Wildlife worker cautions Kansans: Give whooping cranes space
11/13/2013 11:31 PM
11/13/2013 11:31 PM
Don’t go near the whoopers.
Barry Jones, visitor services specialist at the Quivira National Wildlife Refuge in Stafford County, issued a caution to Kansas birders Wednesday to keep their distance — at least a half-mile between humans and whooping cranes, an endangered shorebird.
“Remain on public roads or at or near your vehicle,” Jones wrote in an email addressed to the Kansas birding serve list.
“Under no circumstances should you approach the birds on foot.”
In recent weeks, the birds have been spotted at the refuge. On Wednesday morning, three whooping cranes – two adults and a juvenile – were present on the east side of the refuge’s Wildlife Drive. And, on Sunday, as many as 16 were reported at the wetlands.
As long as the rare birds remain on the refuge, all hunting will be suspended.
“The protection and safety of these birds are paramount,” Jones wrote. “Often Whooping Cranes arrive at Quivira weary and hungry from travel, so allowing them an undisturbed period on the ground is very important. Persons on foot, excessive noise and movement can have the potential to disturb the cranes.”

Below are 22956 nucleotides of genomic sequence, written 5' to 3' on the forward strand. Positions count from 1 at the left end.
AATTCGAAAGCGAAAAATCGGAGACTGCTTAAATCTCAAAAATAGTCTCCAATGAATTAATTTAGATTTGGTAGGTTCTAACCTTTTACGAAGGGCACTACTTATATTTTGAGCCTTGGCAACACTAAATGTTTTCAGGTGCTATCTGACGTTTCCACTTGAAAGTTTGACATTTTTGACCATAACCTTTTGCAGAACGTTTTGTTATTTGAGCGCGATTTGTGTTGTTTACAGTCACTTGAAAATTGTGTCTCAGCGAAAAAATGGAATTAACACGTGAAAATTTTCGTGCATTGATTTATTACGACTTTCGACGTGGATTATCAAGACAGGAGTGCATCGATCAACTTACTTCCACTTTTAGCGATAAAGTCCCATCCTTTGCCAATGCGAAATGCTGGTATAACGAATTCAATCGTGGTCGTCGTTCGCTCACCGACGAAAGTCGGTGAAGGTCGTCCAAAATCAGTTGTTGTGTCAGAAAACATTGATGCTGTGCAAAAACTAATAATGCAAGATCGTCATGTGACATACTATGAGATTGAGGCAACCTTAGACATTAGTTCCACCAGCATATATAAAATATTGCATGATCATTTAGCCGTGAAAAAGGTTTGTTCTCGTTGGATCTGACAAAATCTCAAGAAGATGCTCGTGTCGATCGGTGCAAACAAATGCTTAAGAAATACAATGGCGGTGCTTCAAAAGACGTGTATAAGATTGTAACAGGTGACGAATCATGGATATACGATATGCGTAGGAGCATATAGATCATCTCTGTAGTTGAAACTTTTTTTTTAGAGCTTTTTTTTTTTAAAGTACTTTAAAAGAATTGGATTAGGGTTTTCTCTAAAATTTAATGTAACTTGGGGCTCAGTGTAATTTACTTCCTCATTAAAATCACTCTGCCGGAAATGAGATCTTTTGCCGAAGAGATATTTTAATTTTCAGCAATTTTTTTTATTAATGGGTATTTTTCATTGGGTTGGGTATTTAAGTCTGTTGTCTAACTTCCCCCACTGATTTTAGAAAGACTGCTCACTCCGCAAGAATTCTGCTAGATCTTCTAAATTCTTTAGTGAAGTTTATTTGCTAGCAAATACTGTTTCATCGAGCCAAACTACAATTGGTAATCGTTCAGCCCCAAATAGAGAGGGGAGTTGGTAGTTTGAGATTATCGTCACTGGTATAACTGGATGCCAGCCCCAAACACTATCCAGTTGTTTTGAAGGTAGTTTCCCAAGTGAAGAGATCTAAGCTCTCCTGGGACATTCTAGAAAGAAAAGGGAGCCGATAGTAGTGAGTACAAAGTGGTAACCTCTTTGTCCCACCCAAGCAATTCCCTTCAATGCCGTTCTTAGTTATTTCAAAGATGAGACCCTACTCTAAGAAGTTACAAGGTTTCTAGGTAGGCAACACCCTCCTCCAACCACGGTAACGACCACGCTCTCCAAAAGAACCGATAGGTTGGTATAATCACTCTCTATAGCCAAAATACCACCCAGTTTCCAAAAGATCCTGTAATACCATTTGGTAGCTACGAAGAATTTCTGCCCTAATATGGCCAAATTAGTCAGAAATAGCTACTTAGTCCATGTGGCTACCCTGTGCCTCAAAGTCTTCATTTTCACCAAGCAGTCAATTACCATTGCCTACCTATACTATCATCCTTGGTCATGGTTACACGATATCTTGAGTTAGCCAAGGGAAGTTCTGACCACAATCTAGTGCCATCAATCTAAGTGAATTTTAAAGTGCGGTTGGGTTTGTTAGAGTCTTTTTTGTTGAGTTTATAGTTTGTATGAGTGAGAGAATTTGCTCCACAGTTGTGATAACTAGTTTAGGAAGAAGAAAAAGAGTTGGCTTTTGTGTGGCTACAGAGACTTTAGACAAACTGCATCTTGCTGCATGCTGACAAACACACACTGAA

Each year, the endangered birds can be spotted during late October and early November at both Cheyenne Bottoms and Quivira National Wildlife Refuge. They can also been seen in the marshes and fields around the region.
The birds – the tallest species of North American birds at 5 feet – are white with a dark red cap, dark gray bill, and black legs and wing tips. In flight, they hold their necks straight out and their legs extend beyond their tails.
In 1942, only about 20 whooping cranes remained. Now, the population is at least 500.
The birds come through Kansas as they migrate from their nesting grounds in northern Canada to their wintering spot at Texas’ Aransas National Wildlife Refuge on the Gulf of Mexico, a distance of about 2,500 miles. It typically takes the birds about three weeks to make the journey, according to Whooping Crane Journey North website.
At Quivira, the best areas to look for them are at the south end of the Little Salt Marsh, which offers an observation tower and telescope to scan the marsh, and at the west side of the refuge’s Big Salt Marsh, where another telescope is located.
For the most current updates on the birds and refuge hunting, check www.fws.gov/quivira or call 620-486-2393.